Facebook has previously been extremely cautious about running competitions on their platform. Prior to August last year, page admins had to administer competitions and promotions through apps, the thinking being, that apps approved by Facebook would provide much more control and a better overall user experience. For example, the collection of non Facebook data such as email address or telephone numbers.
There were numerous scare tales in the media of pages being shut down for breaking the rules, however many page admins ran the gauntlet and flouted the rules – the thinking being that it was simply too difficult for Facebook to either automate, or manually review every post that looked like a competition to see if they were sticking to the rules.
Eventually Facebook just gave up.
That however, for the average Joe means that there are now loads more “Like and Share” to enter type competitions available in your news feed, and like them or loathe them, they are here to stay – at least that is, until Facebook manage to build their own native competition app into the platform that makes things for page admins much easier.
Currently, there are plenty of inherent flaws with Facebook design, that can be exploited to increase the chances of actually winning a “Like and Share” type competition. As someone who manages a page myself, I’ve first hand experience as an admin as to where those flaws are.
1) Make sure you comment
If a page admin asks you to like and share a status update, it is EXTREMELY difficult for them to see if you’ve followed the instructions. In many cases you’ll see that the LIKE AND SHARE count for a post doesn’t tally. Do you think the page admin is going to try and tie those together. Nope. If you’ve comment to say you’ve liked and shared, chances are you’ll be in with a chance.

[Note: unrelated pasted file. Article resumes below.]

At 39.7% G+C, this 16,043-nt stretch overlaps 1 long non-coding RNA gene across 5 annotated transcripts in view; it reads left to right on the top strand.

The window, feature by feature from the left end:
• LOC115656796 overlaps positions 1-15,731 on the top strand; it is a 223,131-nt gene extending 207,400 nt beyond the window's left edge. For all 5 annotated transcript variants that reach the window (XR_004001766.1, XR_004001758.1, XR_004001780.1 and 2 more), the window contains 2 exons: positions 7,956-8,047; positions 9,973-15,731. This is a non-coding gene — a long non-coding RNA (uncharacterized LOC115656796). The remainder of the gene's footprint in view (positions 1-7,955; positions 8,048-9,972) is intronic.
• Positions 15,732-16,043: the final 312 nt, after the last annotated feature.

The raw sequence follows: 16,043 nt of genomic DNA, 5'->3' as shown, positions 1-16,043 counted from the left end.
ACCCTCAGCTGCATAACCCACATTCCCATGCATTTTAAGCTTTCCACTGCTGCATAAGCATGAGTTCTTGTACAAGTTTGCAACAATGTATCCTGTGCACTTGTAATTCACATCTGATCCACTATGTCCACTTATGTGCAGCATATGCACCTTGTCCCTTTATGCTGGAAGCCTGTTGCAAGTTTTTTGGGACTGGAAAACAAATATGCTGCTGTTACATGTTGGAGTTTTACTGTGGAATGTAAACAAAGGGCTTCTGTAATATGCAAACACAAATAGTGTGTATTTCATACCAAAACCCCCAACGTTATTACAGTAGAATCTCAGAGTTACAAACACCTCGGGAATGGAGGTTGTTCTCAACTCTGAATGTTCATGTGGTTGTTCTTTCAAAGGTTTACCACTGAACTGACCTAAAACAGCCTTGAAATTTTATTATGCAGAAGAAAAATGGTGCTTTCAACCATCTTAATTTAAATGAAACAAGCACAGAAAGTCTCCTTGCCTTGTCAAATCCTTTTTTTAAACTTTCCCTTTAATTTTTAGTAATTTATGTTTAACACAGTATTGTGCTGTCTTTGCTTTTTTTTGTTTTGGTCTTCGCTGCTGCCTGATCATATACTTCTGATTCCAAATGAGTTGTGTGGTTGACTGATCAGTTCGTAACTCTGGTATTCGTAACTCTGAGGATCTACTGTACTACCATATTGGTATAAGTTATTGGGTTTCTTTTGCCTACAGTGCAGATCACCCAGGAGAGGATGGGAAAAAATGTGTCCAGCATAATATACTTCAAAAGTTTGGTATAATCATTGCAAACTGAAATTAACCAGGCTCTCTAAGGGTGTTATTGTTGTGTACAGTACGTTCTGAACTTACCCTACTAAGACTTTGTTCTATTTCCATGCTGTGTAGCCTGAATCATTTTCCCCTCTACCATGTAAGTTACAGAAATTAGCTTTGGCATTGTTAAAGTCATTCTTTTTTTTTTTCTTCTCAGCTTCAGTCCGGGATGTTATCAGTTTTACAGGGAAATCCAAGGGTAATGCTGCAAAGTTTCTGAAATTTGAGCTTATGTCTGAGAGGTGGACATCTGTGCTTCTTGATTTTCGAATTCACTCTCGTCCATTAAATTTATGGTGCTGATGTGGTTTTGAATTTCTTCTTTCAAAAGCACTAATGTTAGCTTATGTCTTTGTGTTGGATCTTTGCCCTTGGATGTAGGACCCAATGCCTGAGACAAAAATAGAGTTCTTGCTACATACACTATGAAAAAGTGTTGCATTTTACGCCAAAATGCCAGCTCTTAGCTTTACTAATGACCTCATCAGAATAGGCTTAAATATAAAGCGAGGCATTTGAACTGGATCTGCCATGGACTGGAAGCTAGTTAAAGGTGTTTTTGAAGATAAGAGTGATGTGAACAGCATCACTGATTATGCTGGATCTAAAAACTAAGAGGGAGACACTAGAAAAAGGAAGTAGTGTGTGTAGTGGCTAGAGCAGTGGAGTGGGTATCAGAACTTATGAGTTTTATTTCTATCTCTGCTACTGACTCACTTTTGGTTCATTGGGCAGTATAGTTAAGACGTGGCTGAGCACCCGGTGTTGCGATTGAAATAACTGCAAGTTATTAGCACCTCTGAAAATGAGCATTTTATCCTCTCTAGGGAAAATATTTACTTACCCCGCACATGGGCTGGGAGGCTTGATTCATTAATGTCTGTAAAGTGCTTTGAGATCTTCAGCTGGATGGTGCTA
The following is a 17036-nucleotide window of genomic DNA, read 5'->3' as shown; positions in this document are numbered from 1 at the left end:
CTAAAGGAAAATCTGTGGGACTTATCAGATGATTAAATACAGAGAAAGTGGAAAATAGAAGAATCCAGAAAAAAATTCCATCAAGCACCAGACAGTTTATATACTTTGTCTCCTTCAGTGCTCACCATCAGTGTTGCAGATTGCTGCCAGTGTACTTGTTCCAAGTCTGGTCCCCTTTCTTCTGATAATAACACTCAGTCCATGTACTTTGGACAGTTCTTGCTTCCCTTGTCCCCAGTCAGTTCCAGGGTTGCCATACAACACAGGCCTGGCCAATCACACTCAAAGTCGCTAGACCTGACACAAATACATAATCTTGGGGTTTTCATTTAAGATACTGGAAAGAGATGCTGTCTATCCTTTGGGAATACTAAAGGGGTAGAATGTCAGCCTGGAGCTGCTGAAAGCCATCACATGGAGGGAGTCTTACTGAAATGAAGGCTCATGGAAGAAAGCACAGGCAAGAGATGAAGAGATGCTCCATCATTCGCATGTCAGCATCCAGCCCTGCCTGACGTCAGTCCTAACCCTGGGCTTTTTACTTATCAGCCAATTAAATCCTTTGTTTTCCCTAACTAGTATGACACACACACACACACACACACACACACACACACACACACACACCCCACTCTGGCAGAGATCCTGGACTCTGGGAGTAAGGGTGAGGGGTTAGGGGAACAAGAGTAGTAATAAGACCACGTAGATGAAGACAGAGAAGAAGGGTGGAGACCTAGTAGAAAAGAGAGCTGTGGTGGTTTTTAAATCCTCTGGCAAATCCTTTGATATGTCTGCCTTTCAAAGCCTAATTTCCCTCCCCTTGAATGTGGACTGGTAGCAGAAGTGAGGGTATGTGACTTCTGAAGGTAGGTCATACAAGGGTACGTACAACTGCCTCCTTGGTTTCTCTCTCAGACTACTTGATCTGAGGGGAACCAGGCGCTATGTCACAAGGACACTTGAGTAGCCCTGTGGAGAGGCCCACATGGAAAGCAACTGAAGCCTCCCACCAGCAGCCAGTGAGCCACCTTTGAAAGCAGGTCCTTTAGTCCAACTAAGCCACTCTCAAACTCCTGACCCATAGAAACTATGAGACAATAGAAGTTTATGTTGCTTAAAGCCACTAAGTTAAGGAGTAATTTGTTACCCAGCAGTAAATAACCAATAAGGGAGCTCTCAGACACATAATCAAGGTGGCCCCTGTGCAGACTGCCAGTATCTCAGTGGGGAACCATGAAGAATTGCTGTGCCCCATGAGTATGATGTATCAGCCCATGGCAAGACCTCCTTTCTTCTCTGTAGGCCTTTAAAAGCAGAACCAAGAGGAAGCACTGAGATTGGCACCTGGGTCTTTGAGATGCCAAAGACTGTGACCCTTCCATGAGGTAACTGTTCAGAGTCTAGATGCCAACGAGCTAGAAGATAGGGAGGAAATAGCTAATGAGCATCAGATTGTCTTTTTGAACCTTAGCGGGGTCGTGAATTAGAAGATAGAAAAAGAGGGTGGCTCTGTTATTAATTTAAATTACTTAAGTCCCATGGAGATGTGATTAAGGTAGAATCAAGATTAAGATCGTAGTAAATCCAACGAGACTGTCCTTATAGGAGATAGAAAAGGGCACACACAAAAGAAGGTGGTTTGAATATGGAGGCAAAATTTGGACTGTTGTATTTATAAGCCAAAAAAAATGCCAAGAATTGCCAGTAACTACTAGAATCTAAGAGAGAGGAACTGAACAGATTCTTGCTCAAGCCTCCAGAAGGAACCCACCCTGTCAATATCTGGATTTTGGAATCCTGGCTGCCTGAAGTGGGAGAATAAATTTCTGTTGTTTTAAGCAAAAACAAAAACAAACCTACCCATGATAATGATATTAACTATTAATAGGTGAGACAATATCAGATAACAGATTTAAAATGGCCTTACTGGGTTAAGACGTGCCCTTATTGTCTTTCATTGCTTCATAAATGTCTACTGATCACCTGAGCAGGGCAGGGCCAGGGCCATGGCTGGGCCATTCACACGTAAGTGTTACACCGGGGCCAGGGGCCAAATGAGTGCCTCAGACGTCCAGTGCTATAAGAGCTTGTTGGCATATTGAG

The reasons for this are two fold. Firstly, many people have different privacy settings on Facebook, and as a result, sometimes the share will and like will not actually be publicly available by the page admin when it comes to finding a winner. If you are unsure what exactly your privacy settings are currently, then make sure you comment underneath the post to at least stand a chance at being selected.
2) Timing is Everything
A popular competition might run for a few days, and with Facebook comments being sorted by last comment, you don’t really want to be the person who was first in. When viewing the “Like and Share” dialog, the Facebook algorithm will sort by Friends of the Page admin, and then date descending. So if you leave both your liking and sharing, and commenting to the last few hours of the competition, you stand a better chance of being seen.
3) Make your comment stand out
Facebook comments have the ability for threading and embedded photos now. So a bit of humour in your entry could infact spark either likes on your comment, or an entire thread. This could drive further engagement and awareness of the competition which the page managers will appreciate you for, and swing things in your favour. Overdo it and you’ll make it obvious what you are up to though.
When a page admin has to trawl through hundreds of randomers saying “Liked and Shared” you can bet your bottom dollar if your thread stands out that bit more you’ll catch their eye.
4) Be available to win
With Facebook EdgeRank only showing updates to a small percentage of an audience, there’s absolutely a chance you are going to miss the status announcement of who won. If you subscribe to the page for updates, you will see EVERYTHING they post. If the page owner isn’t asking you for your contact telephone number or email address, then they are going to have to:
a) Announce the winner on Facebook and hope you see it [OR] b) Send you a Friend Request or private message
Make sure your privacy settings are open enough during the competition lifespan so if you miss the Facebook announcement they can at least send a direct message to someone who isn’t their friend.
5) Enter More Competitions
It might seem a little sneaky, but to avoid me having to see the crap many brands want to push out to their audience, I’ve setup another Facebook profile, just for entering competitions. No one has to see it, and I can like and share until my hearts content, knowing that no one is either going to care that I’ve liked some random Cupcake business, or sold my soul to a Solicitors firm. There are also plenty of pages and groups on Facebook advertising the promotions:
I’ll add more here if any of you have any other resources. Just leave a comment.
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Filed in: Facebook